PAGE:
Getting energy from poop with Levidian's Loop - TechCrunch

The water treatment industry in the UK produces an awful lot of biogas annually. The gases are mainly used to generate operational heat and electricity on site or can be converted to biomethane and injected back into the national gas network. New research funding will see if United Utilities can use The Levidian’s Loop System to turn these waste gases into carbon-negative hydrogen (which can be easily stored for later use) along with graphene, which has a number of interesting use cases, including medicine, electronics and energy.

“This is an exciting project that will lead the way to using the Loop to decarbonize biogas at scale,” commented Levidian CEO John Hartley. “The consortium has a huge amount of knowledge and experience that we are using to produce carbon-negative hydrogen – there is no better target to work on right now.”

The UK government’s Department for Business, Energy and Industrial Strategy has awarded the project around $250,000 (£212,000 to be exact) through the Net Zero Innovation Portfolio for the first phase of the project. The hope is that the project will prove economically viable as well as an environmental win.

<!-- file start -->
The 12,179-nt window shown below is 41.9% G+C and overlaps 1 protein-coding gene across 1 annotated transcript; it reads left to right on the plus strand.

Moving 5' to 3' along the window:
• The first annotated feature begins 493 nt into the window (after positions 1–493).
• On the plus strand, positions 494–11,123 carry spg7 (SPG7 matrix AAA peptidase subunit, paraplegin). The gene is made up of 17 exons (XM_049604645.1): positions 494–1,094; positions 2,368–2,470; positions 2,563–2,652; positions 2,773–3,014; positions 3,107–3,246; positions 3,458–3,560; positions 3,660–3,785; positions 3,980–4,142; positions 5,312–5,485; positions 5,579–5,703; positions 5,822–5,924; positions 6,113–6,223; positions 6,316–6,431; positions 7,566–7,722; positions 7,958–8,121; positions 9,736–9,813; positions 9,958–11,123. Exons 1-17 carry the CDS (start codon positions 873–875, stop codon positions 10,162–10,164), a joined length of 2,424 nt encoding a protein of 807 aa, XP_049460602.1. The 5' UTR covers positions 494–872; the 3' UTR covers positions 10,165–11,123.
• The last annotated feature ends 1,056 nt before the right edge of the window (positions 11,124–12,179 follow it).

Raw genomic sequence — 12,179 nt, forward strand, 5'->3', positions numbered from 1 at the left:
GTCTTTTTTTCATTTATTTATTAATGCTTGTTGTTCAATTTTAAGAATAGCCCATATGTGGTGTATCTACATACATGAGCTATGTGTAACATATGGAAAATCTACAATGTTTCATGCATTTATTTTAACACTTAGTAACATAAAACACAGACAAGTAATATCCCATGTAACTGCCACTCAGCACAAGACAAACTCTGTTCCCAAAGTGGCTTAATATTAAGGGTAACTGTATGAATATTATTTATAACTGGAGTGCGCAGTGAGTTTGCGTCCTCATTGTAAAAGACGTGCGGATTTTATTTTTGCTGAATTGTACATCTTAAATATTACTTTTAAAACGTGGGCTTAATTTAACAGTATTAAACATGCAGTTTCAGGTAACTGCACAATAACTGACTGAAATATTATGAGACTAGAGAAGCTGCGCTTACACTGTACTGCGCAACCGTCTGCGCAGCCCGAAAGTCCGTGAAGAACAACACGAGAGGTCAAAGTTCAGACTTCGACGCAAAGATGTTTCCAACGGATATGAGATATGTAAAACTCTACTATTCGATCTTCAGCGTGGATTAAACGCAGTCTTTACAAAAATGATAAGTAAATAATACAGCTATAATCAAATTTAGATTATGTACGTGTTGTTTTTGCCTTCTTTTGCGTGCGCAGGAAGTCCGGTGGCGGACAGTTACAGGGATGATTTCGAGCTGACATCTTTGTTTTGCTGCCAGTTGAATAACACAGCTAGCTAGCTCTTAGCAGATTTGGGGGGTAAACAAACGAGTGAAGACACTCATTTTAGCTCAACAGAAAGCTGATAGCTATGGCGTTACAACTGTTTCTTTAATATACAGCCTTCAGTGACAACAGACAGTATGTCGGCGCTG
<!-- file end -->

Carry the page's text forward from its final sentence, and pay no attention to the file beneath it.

A phase one feasibility study will allow the consortium to evaluate the performance of different biogas samples in a small Loop system located at the Levidian Technology Center in Cambridge. Although the primary goal of the operation is hydrogen production, the Levidian Loop doubles as a carbon capture technology. The carbon extracted from the biogas is permanently locked into high-quality graphene, which can then go on to decarbonize a wide variety of other products.

The company claims that the hydrogen produced by the Loop will be carbon negative – if the system is powered by renewable electricity, that is.

Founded in 2012, Levidian is a British climate technology business whose Loop technology breaks methane into hydrogen and carbon, locking the carbon in high-quality green graphene. The device uses a low-temperature, low-pressure process to separate methane into its constituent atoms, hydrogen and carbon, without the need for catalysts or additives.

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